Having said that, with only iOS and Android support in both ranges of devices at launch, it is starting to look like other OSes (Windows Phone, BlackBerry 10 etc.) could potentially lose even more market share once people start buying other connected devices for use whilst out and about and need their smartphone to support those peripheral devices.


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Vodafone announce Red Hot; phone rental scheme

November 19th, 2012 Tags: , , , , ,

Sometimes a company offers something that’s actually quite innovative, and personally, I wonder if this is actually a very fantastic offer.

Vodafone has announced Red Hot, which is a scheme whereby you rent a phone (for a 12 month period), and also pay line rental, and then at the end of the 12 months, you can hand the phone back, and get a new phone. None of the traditional 24 month tie in that most mobile operators are concentrating on right now. Now, as with all these things, there’s a few good and bad points to consider if you are thinking about the deal:

  • It costs more than an normal contract, but then you get to change phones every year.

Let’s take the Samsung Galaxy S3 16GB, one of a small number of phones being offered on the deal (others include Apple iPhone 5 and the Samsung Galaxy Note II); normally buying on a traditional plan, it would cost £42 per month (24 month contract, unlimited minutes, unlimited texts, 2GB data per month on the new Red Data plan); the equivalent is £47 per month on Red Hot (12 month contract, unlimited minutes, unlimited texts, 2GB data per month). Given that the deal also includes insurance for the handset, it’s actually fairly comparable, and with the ability to change your phone after 12 months to the next greatest handset, quite a good deal.

  • If you don’t want to swap after 12 months (because the new phone you want isn’t quite released), you can hang onto the current phone for up to 6 months.
  • You don’t own the phone though, so although you can easily hand it back, you can’t sell it on ebay to recover any cost.
  • If you hand the phone back damaged, then charges will apply. Of course, with included handset insurance, it would seem sensible to claim on the insurance and then hand the phone back (assuming the damage is covered within the small print of the insurance, though an excess charge will apply).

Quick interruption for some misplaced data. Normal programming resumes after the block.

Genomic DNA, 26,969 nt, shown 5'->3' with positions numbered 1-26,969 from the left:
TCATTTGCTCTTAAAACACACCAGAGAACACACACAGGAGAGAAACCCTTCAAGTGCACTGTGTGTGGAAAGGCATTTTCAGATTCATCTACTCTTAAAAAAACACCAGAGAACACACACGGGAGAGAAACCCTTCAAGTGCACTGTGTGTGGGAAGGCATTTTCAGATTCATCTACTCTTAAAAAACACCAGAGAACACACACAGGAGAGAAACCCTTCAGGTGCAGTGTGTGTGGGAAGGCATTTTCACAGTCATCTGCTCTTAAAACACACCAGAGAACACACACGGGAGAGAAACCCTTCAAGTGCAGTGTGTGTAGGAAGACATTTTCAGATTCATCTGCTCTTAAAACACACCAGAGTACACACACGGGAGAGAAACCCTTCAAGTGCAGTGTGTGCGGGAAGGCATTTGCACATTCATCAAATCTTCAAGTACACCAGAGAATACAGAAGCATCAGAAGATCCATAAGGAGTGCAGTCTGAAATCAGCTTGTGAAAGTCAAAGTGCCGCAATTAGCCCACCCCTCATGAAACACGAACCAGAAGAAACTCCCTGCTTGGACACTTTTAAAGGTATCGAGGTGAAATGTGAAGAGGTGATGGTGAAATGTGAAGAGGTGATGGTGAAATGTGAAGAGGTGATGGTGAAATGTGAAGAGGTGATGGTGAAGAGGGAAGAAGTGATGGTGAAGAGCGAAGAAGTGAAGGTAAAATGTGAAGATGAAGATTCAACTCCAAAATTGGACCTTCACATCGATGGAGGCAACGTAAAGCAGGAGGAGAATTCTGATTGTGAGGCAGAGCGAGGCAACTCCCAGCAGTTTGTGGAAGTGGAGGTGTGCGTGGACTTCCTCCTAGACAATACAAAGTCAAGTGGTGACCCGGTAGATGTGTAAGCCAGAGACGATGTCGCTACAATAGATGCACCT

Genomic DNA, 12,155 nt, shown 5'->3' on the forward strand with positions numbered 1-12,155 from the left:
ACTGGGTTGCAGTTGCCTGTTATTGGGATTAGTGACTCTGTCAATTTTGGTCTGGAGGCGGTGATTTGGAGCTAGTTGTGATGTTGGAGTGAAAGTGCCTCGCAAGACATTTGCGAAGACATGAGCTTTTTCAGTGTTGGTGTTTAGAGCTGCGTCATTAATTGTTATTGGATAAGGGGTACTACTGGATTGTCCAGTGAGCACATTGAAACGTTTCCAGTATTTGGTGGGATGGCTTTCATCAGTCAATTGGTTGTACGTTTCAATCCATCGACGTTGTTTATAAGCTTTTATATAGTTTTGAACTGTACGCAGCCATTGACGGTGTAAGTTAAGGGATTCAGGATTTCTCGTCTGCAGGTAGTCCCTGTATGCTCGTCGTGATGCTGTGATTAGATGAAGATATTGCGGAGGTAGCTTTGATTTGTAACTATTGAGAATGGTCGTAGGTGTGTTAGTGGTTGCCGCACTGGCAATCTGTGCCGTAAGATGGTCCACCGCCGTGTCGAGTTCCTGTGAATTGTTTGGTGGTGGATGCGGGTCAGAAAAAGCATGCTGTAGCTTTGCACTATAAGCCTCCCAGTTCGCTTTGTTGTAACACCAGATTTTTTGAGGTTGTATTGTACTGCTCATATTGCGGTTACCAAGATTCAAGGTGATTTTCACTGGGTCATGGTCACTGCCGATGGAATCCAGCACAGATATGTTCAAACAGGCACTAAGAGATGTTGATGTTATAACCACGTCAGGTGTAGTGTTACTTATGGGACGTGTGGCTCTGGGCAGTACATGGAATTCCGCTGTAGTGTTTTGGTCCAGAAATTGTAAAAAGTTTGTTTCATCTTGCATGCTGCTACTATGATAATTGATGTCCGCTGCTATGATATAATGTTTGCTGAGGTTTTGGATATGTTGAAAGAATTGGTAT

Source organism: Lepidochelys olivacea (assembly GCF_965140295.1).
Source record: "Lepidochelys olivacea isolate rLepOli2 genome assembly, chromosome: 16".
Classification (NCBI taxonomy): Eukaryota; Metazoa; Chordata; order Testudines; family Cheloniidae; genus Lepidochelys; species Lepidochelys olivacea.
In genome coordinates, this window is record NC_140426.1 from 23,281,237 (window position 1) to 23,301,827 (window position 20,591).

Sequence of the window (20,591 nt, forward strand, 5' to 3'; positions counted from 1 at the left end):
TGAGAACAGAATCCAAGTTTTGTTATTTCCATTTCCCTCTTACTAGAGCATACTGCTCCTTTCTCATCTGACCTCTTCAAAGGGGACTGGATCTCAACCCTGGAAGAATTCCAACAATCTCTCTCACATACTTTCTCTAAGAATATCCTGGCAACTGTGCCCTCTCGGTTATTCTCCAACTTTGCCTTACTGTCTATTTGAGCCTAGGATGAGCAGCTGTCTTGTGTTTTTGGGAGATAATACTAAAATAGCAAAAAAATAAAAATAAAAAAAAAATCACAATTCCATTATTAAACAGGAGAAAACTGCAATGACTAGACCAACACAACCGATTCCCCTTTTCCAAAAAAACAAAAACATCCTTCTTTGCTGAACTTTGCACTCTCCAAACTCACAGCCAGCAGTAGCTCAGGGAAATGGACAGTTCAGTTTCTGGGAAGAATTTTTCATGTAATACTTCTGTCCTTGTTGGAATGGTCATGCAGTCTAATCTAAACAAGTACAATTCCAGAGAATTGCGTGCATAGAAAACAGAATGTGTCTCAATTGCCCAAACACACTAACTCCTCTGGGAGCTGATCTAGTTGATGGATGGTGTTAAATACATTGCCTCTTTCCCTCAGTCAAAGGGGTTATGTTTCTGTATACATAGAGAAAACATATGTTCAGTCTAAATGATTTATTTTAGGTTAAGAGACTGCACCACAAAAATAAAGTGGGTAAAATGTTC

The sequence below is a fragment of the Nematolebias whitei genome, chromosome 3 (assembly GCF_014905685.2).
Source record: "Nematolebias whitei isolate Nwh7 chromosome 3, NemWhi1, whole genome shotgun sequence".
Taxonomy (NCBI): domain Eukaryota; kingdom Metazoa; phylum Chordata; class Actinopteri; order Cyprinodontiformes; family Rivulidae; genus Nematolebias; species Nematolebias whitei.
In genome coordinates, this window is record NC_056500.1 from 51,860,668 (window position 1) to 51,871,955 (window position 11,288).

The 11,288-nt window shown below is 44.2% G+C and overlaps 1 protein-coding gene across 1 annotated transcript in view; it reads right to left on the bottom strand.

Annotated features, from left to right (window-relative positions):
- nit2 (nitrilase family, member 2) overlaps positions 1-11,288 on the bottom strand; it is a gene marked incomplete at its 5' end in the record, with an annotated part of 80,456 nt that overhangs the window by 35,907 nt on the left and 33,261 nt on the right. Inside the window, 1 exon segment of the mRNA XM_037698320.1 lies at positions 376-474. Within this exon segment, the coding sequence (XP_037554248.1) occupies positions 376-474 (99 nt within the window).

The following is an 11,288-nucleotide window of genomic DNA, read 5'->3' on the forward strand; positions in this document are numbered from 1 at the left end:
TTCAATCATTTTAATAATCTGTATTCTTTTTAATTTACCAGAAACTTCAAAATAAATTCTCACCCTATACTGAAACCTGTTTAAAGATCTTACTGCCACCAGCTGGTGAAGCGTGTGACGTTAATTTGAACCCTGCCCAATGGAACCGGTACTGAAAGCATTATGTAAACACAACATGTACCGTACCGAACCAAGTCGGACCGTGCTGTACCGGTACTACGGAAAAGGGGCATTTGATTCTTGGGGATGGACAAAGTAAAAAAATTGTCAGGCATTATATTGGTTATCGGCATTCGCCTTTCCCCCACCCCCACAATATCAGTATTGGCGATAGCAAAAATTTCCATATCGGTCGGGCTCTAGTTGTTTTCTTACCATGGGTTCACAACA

• You do need to return the phone and original charger.
  • With £75 charge for deep scratches or dents, you might be wise to buy a case to protect it (after all, it’s not your phone).
  • One final thing to watch out for; a “non-approved operating system” will occur the maximum damage charge, so you shouldn’t hand it back with a custom ROM installed (yes, I can see an argument that it’s still a variant of Android, but I suspect that’s not a gamble most people will want to take).
  • It’s not exactly clear how much a phone next year will cost, but of course, you would be free to walk away from the contract anyway.

Although there’s a lot to consider, I actually think the prices aren’t bad, and well worthy of consideration, especially for those who are happy to swap phones every phone (but not more often). More details can be found at the Vodafone Red Hot page.


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Amazon Black Friday deals start today

November 19th, 2012 Tags: , , ,

Amazon is again running Black Friday sales in the UK, where the idea of Black Friday is not so common (Black Friday referring to the always quiet shopping Friday directly after Thanksgiving). This is the third year of the sales, and hopefully there is something for everyone.

Amazon are providing lots of good deals across their whole range of goods, not just music and books, so it’s well worth a look to see what is on offer. As with previous years; many offers this morning were sold out within minutes if not seconds of being released (and Amazon only release the price at the start of the offer so if you are interested in one of their upcoming offers, do your price research before the offer is announced), as always the electronic and gaming items seem the most popular.

Head here for more information.


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Smart Cover case for Nexus 7

September 29th, 2012 Tags: , , , , ,

I picked up a Google Nexus 7 Tablet a few weeks ago, and I knew straight away I wanted a case to protect it. I also wanted a case that featured a “Smart Cover” facility; ie the ability to auto wake / auto sleep as the cover opened and closed (although not advertised with this feature, it was discovered the Nexus 7 had the support built into the hardware, and ever since, many of the 3rd party case suppliers have been supporting the feature).